Thursday, July 25, 2013

FDA Sends More Warning Letters For Drug Claims In Skincare

FDA Is No Longer Being Complacent It Seems

FDA has sent out more warning letters to a small number of companies that specialize in skincare creams that correlate with Diabetes, since they are proclaiming a drug benefit when you use one of their topical treatments.  Although this is not a cosmetic company scenario, it still is something to underscore that FDA is keeping an eye out for those wanting to make medical claims that their skin cream will do more than just moisturize and help skin look and feel better.

Who Was Targeted This Time With An FDA Warning?

It was these medical skin care providers listed below:
  • Health Care Products, Diabetes Division, concerning two of its Zostrix skin care products
  • Anastasia Marie Laboratories for its Diapedic treatment
  • The Magni Group for a number of medicated skin care products, to treat shingle-, diabetic- and other medical related skin care issues.
The FDA based their warning letters on the premise that some of the purported product claims offered by way of marketing and advertising, which is a violation of FTC regulations as well, also violated The Federal Food, Drug and Cosmetic Act, with specific reference to drug claims that might pertain to the diagnosis, cure, mitigation, treatment or prevention of disease.  In these cases, it revolved around those suffering from diabetes.

Although I have covered this in the past in many of my articles I feel they are worth repeating:

FDA is clear about a disease is any condition of the body such as wrinkles due to aging, dryness, skin damage due to sun exposure, acne, psoriasis, eczema etc.  Whereas a cosmetic is defined as a product intended to be rubbed, poured, sprinkled, or sprayed on, introduced into, or otherwise applied to the human body for cleansing, beautifying, promoting attractiveness, or altering the appearance.

So most skincare creams or makeup products can clearly make us look and feel better including soothing skin and even improving its texture temporarily and / or skins appearance with cumulative effects.  However their descriptions, despite the ingredient profile of known benefits, especially when organic ingredients are used, cannot purport to be curative in any way of any disease, skin condition or otherwise.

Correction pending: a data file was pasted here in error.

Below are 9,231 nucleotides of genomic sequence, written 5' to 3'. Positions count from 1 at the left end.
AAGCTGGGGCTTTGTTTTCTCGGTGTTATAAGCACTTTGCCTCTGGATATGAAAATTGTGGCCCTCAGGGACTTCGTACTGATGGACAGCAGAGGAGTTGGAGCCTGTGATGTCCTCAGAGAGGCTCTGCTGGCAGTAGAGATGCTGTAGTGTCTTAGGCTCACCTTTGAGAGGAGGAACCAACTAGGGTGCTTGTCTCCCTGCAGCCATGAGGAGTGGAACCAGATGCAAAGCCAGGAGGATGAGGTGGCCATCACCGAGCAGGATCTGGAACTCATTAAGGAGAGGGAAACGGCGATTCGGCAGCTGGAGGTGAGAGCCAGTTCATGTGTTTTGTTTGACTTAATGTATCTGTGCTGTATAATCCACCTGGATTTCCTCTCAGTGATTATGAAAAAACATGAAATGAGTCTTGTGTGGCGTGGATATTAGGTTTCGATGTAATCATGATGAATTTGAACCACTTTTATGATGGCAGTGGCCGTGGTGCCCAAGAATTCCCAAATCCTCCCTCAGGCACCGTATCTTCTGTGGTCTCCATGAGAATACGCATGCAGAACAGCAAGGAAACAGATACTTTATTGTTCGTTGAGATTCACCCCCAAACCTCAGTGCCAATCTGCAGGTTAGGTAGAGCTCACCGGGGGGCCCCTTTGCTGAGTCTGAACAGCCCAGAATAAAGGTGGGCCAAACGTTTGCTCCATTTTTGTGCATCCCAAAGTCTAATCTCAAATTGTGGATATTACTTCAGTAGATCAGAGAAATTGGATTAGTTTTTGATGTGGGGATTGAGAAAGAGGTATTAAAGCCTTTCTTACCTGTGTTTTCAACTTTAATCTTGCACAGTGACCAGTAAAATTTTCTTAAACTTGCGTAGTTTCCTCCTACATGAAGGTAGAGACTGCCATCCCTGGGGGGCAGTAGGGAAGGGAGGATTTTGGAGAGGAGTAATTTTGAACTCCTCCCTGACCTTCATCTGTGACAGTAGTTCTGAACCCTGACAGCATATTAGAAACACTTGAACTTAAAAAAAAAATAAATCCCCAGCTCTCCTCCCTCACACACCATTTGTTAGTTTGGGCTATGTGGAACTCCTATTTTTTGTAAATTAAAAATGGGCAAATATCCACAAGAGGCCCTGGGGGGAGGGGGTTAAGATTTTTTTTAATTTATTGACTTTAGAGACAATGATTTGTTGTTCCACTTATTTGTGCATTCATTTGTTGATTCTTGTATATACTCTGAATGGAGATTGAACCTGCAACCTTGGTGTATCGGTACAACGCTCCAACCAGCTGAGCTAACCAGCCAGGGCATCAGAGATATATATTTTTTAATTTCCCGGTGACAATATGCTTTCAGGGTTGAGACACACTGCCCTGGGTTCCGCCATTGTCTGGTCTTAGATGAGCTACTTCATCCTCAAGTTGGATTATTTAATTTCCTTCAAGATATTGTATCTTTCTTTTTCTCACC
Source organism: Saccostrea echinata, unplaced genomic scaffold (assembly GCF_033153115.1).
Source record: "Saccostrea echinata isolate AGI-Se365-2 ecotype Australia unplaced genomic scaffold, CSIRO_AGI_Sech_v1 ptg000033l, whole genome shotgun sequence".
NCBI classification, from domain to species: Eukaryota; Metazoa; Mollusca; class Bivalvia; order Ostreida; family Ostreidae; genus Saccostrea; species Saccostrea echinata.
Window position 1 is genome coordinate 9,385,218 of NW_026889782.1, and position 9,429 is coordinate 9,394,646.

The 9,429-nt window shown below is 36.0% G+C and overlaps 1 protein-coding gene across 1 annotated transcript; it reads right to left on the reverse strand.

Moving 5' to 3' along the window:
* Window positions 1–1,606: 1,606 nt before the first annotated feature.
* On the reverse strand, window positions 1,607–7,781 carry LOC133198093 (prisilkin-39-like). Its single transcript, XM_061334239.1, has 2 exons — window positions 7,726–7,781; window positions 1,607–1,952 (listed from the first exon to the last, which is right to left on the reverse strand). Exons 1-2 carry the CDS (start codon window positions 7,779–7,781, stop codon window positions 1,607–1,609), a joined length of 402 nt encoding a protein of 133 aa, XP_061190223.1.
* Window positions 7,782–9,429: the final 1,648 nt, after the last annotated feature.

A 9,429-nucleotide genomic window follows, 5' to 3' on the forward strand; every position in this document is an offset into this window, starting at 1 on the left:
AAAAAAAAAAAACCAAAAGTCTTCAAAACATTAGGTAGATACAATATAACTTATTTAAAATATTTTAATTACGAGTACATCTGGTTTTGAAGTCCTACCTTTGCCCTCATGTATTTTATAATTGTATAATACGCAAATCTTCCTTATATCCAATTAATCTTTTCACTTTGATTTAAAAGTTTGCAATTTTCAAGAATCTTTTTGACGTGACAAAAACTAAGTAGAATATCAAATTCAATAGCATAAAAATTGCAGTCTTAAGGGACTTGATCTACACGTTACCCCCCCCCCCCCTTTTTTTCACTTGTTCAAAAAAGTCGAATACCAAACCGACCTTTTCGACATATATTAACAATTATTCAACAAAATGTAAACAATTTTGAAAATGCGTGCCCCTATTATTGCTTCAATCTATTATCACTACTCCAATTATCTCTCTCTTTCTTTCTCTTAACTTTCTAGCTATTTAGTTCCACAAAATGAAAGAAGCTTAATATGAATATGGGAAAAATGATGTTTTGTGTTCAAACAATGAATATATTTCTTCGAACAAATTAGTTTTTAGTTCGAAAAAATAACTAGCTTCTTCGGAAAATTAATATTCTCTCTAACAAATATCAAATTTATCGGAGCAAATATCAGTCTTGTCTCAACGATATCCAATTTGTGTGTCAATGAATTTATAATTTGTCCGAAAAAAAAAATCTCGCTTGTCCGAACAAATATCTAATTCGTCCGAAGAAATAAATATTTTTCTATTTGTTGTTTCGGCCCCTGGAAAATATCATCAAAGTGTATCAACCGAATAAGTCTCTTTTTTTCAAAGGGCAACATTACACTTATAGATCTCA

I would love to proclaim historical and anecdotal evidence of how organic ingredients can truly react remarkably on skin, but without the actual clinical studies, no can do!  Only you can decide how your skin does or what you know has been improved after using a certain skincare product.

FDA Sent Out Warning Letters For Anti Aging Claims Last Year

Last Fall, the FDA notified some of the heavy hitters in our cosmetic and skincare industry and gave them a major smack down because they were making product claims relating to anti-aging benefits without actual FDA approved clinical trials.

Some of you may remember the companies that were targeted; Avon, L’Oreal (Lancome) and Janson Becket for example, making claims that their products can help treat or visibly repair wrinkles.  You can see the FDA list and who and what type of warning letters were issued to various cosmetic and skincare companies.

The FDA is especially keen to point out that many companies marketing anti-aging products avoid making claims that such treatments can have a physiological impact on the body or the appearance, which according to its definition of a cosmetic product, gives it a drug claim.  The term 'anti-aging' in and of itself could be determined also as a drug claim since it infers that it is reversing or preventing aging of our skin, which no product can do.  It can help skin look better and slow the process to a degree, but to prevent or reverse, this will not happen.

The FDA won't typically have a problem with a name of a product so much as a description based on its' intended use.  For instance you can call a product 'rejuvenate' or 'revitalize' as long as the name by definition doesn't broaden to a description that the skin will some how be completely transformed back to perfection before the wrinkles or damage.  However, in the other context, a product called 'acne buster' or 'acne complex' does create an inference within the name that it will do something for acne, such as cure or correct it without product description.  This would therefore fall under FDA scrutiny as a skincare product duping as a drug.

Claims that any skincare or cosmetic product will rejuvenate (restore to new), repair, or restructure the skin may also be a drug claim.  Another in particular that I have frowned on and know to be categorically false, are those that claim they can restore collagen simply by applying a collagen molecule to the skin.  Synthetic collagen is actually protein molecules, and they are too large to even penetrate skin, much less do anything to help restore our loss of natural collagen as we age.  

This also is something Lancome was claiming in their skincare products and this is tantamount to making a 'drug' claim.  So always be wary of those promising you the moon, stars and sun in a fountain of youth, physiologically speaking.  It simply cannot be done with a topical cream!

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